View Full Version : Vegan settlement in Siberia, Russia

May 15th, 2004, 10:36 AM
From http://www.european-vegetarian.org/evu/english/news/news981/siberia.html

"Healthstudy in a Vegan settlement in Siberia, Russia
by Prof.Dr.Irina Medkova

from EVU News, Issue 1 /1998 - Espa?ol

Prof.Dr.Irina Medkova
About three years ago the largest vegan settlement in Russia appeared in Siberia, where people were united by common religious beliefs. Their way of life attracted the attention of the officials who were worried about the health of the vegans. The Medical Centre for Practical Work and Research of the Vegetarian Society in Russia together with the Institute of Medical Problems of the North decided to send an expedition to the settlement to carry out a comprehensive study of the way of life, the health status and the eating habits of the vegans. The medical team included doctors of different specialisations and laboratory specialists.

The settlement is situated on the banks of a mountain river in a picturesque place in the virgin forests of Siberia. The only neighbours are some local people in a small village.

The study included a diagnostical check-up, blood counts, urine tests, ultrasound check up. The way of life, eating habits and the type of food eaten were studied during the talks with the people and through questionnaires. 110 people were involved in the study: 84 were vegans and 26 were villagers who use a traditional diet including meat, fish, dairy products. The latter served as a control group. The vegans were divided into four age groups: 18-39, 40-59 and 60-74.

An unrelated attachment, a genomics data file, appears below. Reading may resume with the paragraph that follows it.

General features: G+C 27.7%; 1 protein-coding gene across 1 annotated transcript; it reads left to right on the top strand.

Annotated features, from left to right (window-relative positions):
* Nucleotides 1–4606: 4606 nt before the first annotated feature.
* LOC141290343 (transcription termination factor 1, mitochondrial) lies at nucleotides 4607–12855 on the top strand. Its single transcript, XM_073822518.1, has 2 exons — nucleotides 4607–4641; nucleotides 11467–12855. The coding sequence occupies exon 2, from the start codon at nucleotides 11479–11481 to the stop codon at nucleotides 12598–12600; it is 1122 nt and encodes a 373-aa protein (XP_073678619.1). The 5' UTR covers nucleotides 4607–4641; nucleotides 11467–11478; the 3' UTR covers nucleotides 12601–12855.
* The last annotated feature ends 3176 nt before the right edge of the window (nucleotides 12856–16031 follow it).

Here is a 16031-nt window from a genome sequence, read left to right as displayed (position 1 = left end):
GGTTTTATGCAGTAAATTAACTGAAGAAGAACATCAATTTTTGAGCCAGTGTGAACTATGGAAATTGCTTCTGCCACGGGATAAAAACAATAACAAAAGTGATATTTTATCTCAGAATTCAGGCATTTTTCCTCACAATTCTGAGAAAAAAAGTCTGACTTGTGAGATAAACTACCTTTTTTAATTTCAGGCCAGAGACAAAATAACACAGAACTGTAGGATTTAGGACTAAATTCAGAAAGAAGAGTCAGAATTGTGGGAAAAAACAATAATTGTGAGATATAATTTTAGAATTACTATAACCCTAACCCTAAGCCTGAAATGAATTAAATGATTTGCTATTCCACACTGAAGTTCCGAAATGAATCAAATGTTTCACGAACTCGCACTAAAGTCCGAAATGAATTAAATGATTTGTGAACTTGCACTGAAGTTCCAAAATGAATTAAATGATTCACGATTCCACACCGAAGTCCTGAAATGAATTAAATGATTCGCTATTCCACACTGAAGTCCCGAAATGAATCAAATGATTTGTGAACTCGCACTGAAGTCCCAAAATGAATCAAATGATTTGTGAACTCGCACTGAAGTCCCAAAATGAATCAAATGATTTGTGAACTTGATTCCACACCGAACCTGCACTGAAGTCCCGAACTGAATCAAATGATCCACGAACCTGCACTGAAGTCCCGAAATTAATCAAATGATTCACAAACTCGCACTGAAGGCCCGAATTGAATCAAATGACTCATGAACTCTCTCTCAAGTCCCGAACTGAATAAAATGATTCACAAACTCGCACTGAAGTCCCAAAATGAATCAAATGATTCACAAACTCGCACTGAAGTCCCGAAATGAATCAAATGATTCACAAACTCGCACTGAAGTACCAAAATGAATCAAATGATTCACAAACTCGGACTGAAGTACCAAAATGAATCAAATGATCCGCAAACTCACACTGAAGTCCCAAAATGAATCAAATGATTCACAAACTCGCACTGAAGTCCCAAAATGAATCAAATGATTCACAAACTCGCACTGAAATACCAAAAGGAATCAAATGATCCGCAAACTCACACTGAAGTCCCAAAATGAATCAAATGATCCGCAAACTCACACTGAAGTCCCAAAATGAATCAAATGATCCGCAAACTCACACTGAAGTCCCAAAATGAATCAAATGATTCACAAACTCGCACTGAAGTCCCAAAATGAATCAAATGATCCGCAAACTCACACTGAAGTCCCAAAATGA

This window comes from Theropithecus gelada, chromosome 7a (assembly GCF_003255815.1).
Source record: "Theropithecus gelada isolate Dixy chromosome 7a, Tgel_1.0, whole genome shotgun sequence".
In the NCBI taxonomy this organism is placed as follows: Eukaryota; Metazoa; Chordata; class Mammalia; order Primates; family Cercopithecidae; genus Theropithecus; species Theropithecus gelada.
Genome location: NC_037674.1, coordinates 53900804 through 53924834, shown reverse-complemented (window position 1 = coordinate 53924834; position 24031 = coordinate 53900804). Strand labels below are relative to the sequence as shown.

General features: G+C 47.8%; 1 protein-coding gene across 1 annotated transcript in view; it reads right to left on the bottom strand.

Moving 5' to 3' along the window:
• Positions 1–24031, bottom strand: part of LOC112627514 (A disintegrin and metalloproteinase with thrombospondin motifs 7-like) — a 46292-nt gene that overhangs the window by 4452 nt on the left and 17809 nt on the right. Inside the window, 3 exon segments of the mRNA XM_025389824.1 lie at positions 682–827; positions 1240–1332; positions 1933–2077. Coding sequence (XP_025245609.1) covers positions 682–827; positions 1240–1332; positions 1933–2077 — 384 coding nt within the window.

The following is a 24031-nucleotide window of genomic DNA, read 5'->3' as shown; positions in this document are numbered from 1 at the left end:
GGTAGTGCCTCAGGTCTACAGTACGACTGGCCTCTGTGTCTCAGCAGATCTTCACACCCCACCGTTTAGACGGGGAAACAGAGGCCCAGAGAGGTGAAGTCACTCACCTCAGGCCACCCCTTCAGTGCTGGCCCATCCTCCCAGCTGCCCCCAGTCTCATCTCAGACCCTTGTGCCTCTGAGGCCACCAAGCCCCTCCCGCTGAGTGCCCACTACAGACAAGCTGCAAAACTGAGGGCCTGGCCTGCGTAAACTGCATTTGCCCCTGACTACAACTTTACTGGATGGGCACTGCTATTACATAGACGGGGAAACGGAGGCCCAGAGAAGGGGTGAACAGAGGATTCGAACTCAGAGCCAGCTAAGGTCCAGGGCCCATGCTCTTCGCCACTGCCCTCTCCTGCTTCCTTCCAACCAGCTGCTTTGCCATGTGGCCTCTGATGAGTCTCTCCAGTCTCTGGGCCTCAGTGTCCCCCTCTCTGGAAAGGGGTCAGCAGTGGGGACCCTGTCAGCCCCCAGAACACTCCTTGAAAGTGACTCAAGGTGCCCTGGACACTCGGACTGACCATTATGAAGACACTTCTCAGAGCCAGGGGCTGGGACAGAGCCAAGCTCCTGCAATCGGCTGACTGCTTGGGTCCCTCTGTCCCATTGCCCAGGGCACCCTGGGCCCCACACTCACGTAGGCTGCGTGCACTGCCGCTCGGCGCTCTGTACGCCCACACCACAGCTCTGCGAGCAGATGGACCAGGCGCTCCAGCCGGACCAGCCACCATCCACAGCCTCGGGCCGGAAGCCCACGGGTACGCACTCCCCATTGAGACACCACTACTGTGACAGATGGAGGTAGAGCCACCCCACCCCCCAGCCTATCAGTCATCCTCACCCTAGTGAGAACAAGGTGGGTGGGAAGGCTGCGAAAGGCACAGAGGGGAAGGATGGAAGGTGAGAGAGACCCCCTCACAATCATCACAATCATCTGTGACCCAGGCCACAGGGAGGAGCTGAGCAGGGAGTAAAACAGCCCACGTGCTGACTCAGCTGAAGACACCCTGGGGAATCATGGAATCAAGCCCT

Formerly, the vegans belonged to an urban population, 55% of them are college and university graduates, they have various professions but at present they have to do a different kind of work ? they are engaged in agriculture, construction, handicrafts. Although the living standards in the settlement are rather low, there prevails a positive emotional atmosphere and great enthusiasm.

The members of the vegan group have been vegans for 0.5-5 years; the average term ? 2.2 years; they kept to a vegetarian diet for a longer period: from 1 to 20 years. They became vegetarians for religious and ethical reasons. The vegans stick to a healthy way of life: they do not smoke or take alcohol. Most of them do physical work. Previously, 21% of them were smokers and 76% occasionally drank alcohol. The change in their way of life benefited their health: they lost extra weight, their sleep improved (12% of the vegans formerly suffered from insomnia and took pills), they became more fit. 65% of the vegans state that they became more balanced emotionally and their family relations improved. Most of the people attribute this to the vegan diet.

The diet of the Siberian vegans includes rye bread, often home-made; wheat bread is seldom used. The diet includes also various cereals: buck-wheat, millet, rice etc. They also eat beans, peas, lentils, soy. Most of them (91%) do not use pastas. The people in the vegan settlement not only eat without fats or butter but they seldom use oil (sunflower or olive oil), 86% do not use even these. They use such vegetables as potatoes, carrots, beet-root, radish pumpkins, cabbage onions, garlic, tomatoes, squash, sweet pepper. They also widely eat the greens: parsley, fennel and others.

People in the vegan settlement

Of berries they eat strawberries, black currants, blackberries; they have such fruit as apples, sometimes oranges and lemons also dried fruit. Mushrooms, honey, herb tea and nuts are also part of their diet.

Vegan children in Siberia